I just love a new addition to our collection of antiques—and this one is a doozie! We have lots of trunks: wooden trunks, leather trunks, big ones and little ones and one for a doll. Now, we have a wardrobe trunk in wonderful condition. A wardrobe trunk is a much cleverer version of a regular travel trunk. If we still used trunks today, this is the one the Container Store would carry. It is sort of like a chest of drawers and a closet that folds up into a box.
The wardrobe trunk didn’t appear until after 1890 and really came into its own after 1900. This one is late enough to be pushing our museum’s time period. I think it was made after 1910. They are actually more Edwardian than Victorian, and you can imagine a lot of wardrobe trunks went down with the Titanic. That was the sort of travel they were designed for. On one side, the trunk has a range of drawers that could hold shoes, folded men’s shirts, undergarments and accessories. On the other side are the hangers for outerwear. Why do some of them have that funny curve at the bottom? When the garment was hung tightly wrapped around that hanger, the hanger kept it straight all the way down so it wouldn’t wrinkle.
These trunks were not cheap, and they were owned by people of means who took long trips. You had to have plenty of money to pay somebody to carry the thing, as one man can barely move it when it is empty.
We do not put all of our collection on display, but I would like to show this one off for a while. If we had a regular exhibit space somewhere, I could just set it there with a sign that said, “Our Latest Acquisition.” But we have carefully arranged realistic room settings, so the job becomes harder. It has to go someplace where it fits in with the logical activities of the room. The Depot comes to mind, for traveling, but it would not be open at the depot, so no one could see the cool interior.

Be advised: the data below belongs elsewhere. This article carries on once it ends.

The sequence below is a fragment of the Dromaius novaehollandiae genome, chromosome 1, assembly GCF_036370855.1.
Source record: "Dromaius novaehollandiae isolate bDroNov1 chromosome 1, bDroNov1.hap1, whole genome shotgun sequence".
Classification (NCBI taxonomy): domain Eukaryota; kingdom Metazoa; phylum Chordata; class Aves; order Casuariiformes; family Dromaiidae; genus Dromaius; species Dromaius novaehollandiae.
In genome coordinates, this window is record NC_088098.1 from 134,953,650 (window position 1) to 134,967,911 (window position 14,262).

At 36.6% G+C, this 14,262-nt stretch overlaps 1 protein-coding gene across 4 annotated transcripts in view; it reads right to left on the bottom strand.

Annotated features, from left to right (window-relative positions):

To show off its best features, I need to show it being packed for a trip, so it needs to go in a house. Millermore? All its furnishings depict 1861, before the trunk was invented. Shotgun House? Section House? No, this was a luxury item that the people in those houses could not afford. Blum House? Right time period, and they are not poor, but it would be a rare shopkeeper who could afford the trunk and the kind of travel it implied. And now we have worked our way over to the Sullivan House. They live in the right time period, they have money, and maybe Mrs. Sullivan would like to go home to Ireland to visit her mother. This trunk would be perfect for that trip. I can place it in the bedroom, and show it in the middle of being packed. That way, I can also display some of our beautiful hats, purses and shoes, because I bet she wants to show the family back home how her successful husband buys her nice things.
We have 24,000 artifacts, and many have not been seen lately by anyone but me. That keeps me entertained, but what about our visitors? I do my best to come up with creative ways to make new displays without compromising our realistic exhibit settings.